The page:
One thing most people try to understand is how your credit score is calculated. After all, credit scores can be influential to mostly everything in life.
It is known that credit card utilization is one of the most important factors credit scoring models use to calculate your credit score. You can figure out your utilization rate by dividing your total credit card balances by your total credit card limits.
To illustrate how important this factor is, I’ve found and resumed here a graphic doing a relationship of possible credit scores and corresponding credit card utilization rates.
This graph above suggests that there is a strong correlation between credit card utilization rates and credit scores. Generally, those who had a lower utilization rate had a higher score and vice versa – with an exception for those with 0 percent utilization. The average credit score of those who had a utilization rate of 0 percent was actually lower than the average score of those who had a utilization rate of 1-20%.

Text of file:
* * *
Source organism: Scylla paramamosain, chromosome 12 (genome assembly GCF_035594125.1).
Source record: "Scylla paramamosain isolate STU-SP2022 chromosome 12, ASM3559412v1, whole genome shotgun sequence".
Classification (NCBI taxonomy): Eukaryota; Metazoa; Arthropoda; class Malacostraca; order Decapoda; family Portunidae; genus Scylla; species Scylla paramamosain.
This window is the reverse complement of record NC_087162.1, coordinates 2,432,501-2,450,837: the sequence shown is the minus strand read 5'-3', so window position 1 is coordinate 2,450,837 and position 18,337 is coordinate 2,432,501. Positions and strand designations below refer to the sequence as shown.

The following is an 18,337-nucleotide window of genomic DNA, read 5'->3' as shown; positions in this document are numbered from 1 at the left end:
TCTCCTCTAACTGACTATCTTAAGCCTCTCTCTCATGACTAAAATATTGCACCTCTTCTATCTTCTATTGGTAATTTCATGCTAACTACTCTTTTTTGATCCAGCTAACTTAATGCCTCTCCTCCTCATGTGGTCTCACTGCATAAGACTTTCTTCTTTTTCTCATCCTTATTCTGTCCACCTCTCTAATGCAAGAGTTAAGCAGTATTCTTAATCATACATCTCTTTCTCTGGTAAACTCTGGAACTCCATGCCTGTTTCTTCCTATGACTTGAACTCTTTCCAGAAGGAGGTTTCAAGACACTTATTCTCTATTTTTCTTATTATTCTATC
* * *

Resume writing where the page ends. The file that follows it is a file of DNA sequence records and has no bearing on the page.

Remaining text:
So What Does This Mean?
Lenders don’t like high utilization rates because it tends to indicate there’s a higher chance of you not being able to repay your debts. Keeping your credit card utilization low, preferably under 30%, is a good goal to aim for. Data suggests an even better goal is to use your credit some, but keep the utilization rate under 20%. Creditors want to see proof that you can manage credit wisely–something you can’t do without using the credit you’re granted.
In other words, if you keep cards open and payoff entire balance each month, your reported usage might be zero which apparently is something not desired as it might demonstrate no usage of credit thus no knowledge in how to manage credit wisely.
If you’re uncomfortable with the idea of using your card for large purchases, you can still show an active credit profile by paying for small items with your card. It’s important that you practice good habits when managing your credit cards. Charge what you can pay back and make sure your payments are on time. Again, in order to keep your utilization rate greater than 0%, you’ll need to let your charges show up on your billing statement, and then you can pay it off in full. This does not mean you need to carry a balance from one month to the next–doing so may just cost you money in the form of interest.
I did had the same mistake for several months, trying to payoff all my bills and card balances even before they were actually posted on a statement to become due. Therefore they were never showing on statements and dragging my credit lower. Now I’m fixing this mistake and sharing the tip here with my followers.